Every country has it pros and cons; some more important than others. Without getting too heavy and preaching about the state of the government, the bailouts of the banks, or that there are no shops open after 9pm on a Sunday – here are my best and worst things about the UK.
Gorgeous coastal views
Okay, our beaches might not be the golden sands and bright blue waters of Barbados, but when the weather’s really good the coastal views are pretty stunning. On a clear day, get a load of Lands End and feel like your’e stepping off the end of the Earth. Devon and Cornwall are also beautiful when the sun is shining, so make sure you pick up a traditional Cornish ice-cream whilst you’re basking in the sands. Tenby Dyfed in Wales is popular for watersports – including windsurfing, canoeing, surfing and boating.
Weekends and Bank Holidays are sacred
We live for the weekend and live even more for that 4 day working week without having to use holiday dates every now and then. If there’s something going on, it’ll be on the weekend. It’s when we take the time to relax in front of the TV in our pyjamas and answer the door to the postman in nothing but a bath towel, when we nip out over the road for a bug bar of chocolate and the Sunday papers, and when we go to the shopping centre for a browse when we know it’ll be too busy to move but we never learn. We also love it when there’s a royal wedding to give us an extra bank holiday – thanks Wills and Kate.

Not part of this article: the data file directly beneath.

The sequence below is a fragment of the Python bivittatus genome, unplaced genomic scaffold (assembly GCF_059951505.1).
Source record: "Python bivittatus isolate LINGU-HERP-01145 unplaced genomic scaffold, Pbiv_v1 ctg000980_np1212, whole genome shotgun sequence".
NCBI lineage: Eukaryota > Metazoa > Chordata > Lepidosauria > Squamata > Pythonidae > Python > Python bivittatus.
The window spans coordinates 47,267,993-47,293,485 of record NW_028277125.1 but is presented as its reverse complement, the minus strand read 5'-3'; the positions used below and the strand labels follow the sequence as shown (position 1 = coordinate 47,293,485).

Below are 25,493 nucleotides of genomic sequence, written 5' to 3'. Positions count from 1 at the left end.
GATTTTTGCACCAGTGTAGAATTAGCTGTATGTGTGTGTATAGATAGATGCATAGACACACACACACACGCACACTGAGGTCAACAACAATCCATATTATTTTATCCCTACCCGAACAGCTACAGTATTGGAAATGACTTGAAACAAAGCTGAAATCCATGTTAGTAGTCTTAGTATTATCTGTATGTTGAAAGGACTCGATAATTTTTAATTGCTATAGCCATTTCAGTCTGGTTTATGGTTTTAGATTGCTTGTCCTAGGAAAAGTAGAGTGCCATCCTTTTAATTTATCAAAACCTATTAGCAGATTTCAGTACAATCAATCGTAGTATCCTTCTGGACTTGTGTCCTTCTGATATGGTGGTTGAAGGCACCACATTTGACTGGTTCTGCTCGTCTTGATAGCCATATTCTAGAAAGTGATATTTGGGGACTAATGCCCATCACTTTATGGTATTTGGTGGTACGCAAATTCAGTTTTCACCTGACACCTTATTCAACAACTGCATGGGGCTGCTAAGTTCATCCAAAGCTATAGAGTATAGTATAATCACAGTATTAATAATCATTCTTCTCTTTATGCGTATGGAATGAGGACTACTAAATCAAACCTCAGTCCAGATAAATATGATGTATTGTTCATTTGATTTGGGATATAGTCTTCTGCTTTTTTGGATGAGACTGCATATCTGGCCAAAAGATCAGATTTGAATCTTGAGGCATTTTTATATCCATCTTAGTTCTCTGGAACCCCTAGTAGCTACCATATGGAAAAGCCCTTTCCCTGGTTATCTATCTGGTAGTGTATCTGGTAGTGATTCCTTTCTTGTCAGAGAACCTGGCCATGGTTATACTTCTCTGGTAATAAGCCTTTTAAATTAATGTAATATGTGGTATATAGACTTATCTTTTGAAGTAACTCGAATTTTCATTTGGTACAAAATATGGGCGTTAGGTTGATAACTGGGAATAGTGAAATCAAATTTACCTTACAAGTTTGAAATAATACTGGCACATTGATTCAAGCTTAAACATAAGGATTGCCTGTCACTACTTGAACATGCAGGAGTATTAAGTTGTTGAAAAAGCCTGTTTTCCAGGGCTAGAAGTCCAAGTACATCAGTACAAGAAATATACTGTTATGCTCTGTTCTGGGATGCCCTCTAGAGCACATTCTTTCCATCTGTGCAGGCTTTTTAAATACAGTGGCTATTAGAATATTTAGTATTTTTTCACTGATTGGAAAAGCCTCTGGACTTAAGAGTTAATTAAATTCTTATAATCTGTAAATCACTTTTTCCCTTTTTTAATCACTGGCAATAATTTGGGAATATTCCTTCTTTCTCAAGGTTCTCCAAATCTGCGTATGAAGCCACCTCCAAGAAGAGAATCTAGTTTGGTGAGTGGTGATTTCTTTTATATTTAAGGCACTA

The terrible transport system
I do a lot of moaning about the tubes in London, enough to earn me a gold medal should there be an Olympic sport in TfL-bashing. We were the first place to have an underground transport system, which served us well in the Second World War, but it also means other people have learnt from our mistakes and built better systems than us. Our tubes are stuffy, small, too far underground and hugely expensive. If you’re confident enough to ride a bike around the capital, do that instead. It’s no fun having to pay for suffocation.
The unpredictable weather
Whatever season it is, I’m guaranteed to have a runny nose. The UK may be the only country in the world where its inhabitants have a constant cold during the winter months and a conundrum with hayfever in the summer months. The weather never can make its mind up, so lucky for us we’ve never had to deal with a high pollen count in the middle of a snowstorm. How much are shares in Kleenex these days?
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